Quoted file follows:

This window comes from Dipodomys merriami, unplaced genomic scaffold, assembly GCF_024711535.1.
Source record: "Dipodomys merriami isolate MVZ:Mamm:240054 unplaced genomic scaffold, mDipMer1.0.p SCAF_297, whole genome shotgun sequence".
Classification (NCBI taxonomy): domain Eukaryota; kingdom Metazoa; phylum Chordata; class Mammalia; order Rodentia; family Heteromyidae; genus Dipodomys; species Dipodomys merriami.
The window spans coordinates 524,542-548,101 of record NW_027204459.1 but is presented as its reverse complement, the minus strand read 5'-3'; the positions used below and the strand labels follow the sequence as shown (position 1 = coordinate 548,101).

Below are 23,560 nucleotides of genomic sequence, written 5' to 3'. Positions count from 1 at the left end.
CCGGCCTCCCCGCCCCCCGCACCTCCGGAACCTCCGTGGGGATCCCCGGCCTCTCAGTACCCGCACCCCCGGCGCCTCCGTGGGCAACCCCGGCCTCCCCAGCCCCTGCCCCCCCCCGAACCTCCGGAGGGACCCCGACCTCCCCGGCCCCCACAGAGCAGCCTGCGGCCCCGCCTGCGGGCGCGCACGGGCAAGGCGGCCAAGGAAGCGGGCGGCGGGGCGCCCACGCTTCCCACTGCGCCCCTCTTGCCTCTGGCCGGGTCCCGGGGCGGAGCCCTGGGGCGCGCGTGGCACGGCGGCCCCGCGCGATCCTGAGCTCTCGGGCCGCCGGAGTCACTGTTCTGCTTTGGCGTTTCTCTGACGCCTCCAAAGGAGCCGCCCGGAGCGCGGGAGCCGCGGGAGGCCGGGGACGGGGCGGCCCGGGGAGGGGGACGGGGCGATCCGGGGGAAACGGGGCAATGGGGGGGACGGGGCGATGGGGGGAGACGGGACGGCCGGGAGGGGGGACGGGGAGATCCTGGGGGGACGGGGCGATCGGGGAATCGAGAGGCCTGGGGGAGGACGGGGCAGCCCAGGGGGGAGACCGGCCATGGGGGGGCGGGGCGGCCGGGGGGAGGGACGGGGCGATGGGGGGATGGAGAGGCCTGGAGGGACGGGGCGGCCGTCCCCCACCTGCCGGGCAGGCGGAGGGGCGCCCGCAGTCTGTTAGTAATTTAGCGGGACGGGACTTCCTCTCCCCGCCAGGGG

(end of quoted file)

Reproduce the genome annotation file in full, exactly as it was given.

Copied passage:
This window comes from Dipodomys merriami, unplaced genomic scaffold, assembly GCF_024711535.1.
Source record: "Dipodomys merriami isolate MVZ:Mamm:240054 unplaced genomic scaffold, mDipMer1.0.p SCAF_297, whole genome shotgun sequence".
Classification (NCBI taxonomy): domain Eukaryota; kingdom Metazoa; phylum Chordata; class Mammalia; order Rodentia; family Heteromyidae; genus Dipodomys; species Dipodomys merriami.
The window spans coordinates 524,542-548,101 of record NW_027204459.1 but is presented as its reverse complement, the minus strand read 5'-3'; the positions used below and the strand labels follow the sequence as shown (position 1 = coordinate 548,101).

Below are 23,560 nucleotides of genomic sequence, written 5' to 3'. Positions count from 1 at the left end.
CCGGCCTCCCCGCCCCCCGCACCTCCGGAACCTCCGTGGGGATCCCCGGCCTCTCAGTACCCGCACCCCCGGCGCCTCCGTGGGCAACCCCGGCCTCCCCAGCCCCTGCCCCCCCCCGAACCTCCGGAGGGACCCCGACCTCCCCGGCCCCCACAGAGCAGCCTGCGGCCCCGCCTGCGGGCGCGCACGGGCAAGGCGGCCAAGGAAGCGGGCGGCGGGGCGCCCACGCTTCCCACTGCGCCCCTCTTGCCTCTGGCCGGGTCCCGGGGCGGAGCCCTGGGGCGCGCGTGGCACGGCGGCCCCGCGCGATCCTGAGCTCTCGGGCCGCCGGAGTCACTGTTCTGCTTTGGCGTTTCTCTGACGCCTCCAAAGGAGCCGCCCGGAGCGCGGGAGCCGCGGGAGGCCGGGGACGGGGCGGCCCGGGGAGGGGGACGGGGCGATCCGGGGGAAACGGGGCAATGGGGGGGACGGGGCGATGGGGGGAGACGGGACGGCCGGGAGGGGGGACGGGGAGATCCTGGGGGGACGGGGCGATCGGGGAATCGAGAGGCCTGGGGGAGGACGGGGCAGCCCAGGGGGGAGACCGGCCATGGGGGGGCGGGGCGGCCGGGGGGAGGGACGGGGCGATGGGGGGATGGAGAGGCCTGGAGGGACGGGGCGGCCGTCCCCCACCTGCCGGGCAGGCGGAGGGGCGCCCGCAGTCTGTTAGTAATTTAGCGGGACGGGACTTCCTCTCCCCGCCAGGGG